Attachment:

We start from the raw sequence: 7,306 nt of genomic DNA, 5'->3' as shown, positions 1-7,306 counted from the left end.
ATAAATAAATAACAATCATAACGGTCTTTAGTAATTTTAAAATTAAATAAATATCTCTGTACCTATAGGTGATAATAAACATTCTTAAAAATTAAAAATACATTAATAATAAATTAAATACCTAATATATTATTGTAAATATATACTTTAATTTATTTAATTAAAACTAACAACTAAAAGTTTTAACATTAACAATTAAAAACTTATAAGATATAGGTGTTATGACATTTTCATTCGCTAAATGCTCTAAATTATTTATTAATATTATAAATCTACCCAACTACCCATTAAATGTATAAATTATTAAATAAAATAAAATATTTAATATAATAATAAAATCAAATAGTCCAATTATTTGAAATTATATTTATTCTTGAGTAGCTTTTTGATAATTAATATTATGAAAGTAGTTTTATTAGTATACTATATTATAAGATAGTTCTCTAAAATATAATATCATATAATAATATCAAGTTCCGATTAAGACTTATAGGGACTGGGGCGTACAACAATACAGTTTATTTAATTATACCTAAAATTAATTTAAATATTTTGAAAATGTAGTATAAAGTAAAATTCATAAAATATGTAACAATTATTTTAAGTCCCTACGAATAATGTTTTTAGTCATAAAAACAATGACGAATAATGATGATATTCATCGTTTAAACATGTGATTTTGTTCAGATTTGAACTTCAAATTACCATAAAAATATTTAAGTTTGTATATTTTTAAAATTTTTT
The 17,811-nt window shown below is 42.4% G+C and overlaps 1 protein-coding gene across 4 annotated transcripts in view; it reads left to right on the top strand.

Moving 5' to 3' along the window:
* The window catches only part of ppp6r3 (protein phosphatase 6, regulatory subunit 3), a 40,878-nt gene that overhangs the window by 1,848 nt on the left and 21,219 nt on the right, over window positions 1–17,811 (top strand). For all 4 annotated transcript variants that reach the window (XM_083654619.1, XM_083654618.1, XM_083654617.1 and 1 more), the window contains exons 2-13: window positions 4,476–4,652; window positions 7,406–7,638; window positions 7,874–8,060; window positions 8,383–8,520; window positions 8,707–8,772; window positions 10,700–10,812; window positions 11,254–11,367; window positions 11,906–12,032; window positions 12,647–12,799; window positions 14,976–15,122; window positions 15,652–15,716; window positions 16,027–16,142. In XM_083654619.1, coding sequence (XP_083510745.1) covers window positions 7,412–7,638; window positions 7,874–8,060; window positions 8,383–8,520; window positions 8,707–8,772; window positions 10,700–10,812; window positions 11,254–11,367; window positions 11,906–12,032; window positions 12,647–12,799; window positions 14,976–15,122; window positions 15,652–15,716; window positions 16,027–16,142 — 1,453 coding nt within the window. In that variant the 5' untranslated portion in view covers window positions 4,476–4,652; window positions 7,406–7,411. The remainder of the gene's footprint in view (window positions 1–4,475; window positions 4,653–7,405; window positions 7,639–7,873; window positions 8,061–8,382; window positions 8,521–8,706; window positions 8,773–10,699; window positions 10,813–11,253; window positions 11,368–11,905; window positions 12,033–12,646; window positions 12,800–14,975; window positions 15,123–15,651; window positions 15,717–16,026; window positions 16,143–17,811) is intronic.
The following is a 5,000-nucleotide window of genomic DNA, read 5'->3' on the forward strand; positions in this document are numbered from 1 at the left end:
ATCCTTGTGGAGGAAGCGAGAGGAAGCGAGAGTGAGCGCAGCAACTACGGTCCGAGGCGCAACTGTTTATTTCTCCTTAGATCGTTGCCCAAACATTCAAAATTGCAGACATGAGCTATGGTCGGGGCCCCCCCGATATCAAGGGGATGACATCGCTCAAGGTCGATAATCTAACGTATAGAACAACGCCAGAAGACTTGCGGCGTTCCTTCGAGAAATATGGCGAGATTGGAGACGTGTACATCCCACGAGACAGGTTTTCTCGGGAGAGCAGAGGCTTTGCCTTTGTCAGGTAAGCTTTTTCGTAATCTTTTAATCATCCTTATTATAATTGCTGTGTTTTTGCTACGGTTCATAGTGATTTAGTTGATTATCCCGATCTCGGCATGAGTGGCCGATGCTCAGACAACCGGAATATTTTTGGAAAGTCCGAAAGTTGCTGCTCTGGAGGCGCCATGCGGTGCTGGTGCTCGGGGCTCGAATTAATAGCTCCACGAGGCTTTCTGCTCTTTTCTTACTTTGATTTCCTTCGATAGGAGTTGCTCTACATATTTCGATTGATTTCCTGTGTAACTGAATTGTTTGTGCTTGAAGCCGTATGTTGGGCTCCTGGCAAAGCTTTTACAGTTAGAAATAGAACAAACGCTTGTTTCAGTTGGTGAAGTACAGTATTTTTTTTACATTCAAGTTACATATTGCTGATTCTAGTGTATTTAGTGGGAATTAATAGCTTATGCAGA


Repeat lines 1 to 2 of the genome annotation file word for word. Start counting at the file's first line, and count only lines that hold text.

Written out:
We start from the raw sequence: 7,306 nt of genomic DNA, 5'->3' as shown, positions 1-7,306 counted from the left end.
ATAAATAAATAACAATCATAACGGTCTTTAGTAATTTTAAAATTAAATAAATATCTCTGTACCTATAGGTGATAATAAACATTCTTAAAAATTAAAAATACATTAATAATAAATTAAATACCTAATATATTATTGTAAATATATACTTTAATTTATTTAATTAAAACTAACAACTAAAAGTTTTAACATTAACAATTAAAAACTTATAAGATATAGGTGTTATGACATTTTCATTCGCTAAATGCTCTAAATTATTTATTAATATTATAAATCTACCCAACTACCCATTAAATGTATAAATTATTAAATAAAATAAAATATTTAATATAATAATAAAATCAAATAGTCCAATTATTTGAAATTATATTTATTCTTGAGTAGCTTTTTGATAATTAATATTATGAAAGTAGTTTTATTAGTATACTATATTATAAGATAGTTCTCTAAAATATAATATCATATAATAATATCAAGTTCCGATTAAGACTTATAGGGACTGGGGCGTACAACAATACAGTTTATTTAATTATACCTAAAATTAATTTAAATATTTTGAAAATGTAGTATAAAGTAAAATTCATAAAATATGTAACAATTATTTTAAGTCCCTACGAATAATGTTTTTAGTCATAAAAACAATGACGAATAATGATGATATTCATCGTTTAAACATGTGATTTTGTTCAGATTTGAACTTCAAATTACCATAAAAATATTTAAGTTTGTATATTTTTAAAATTTTTT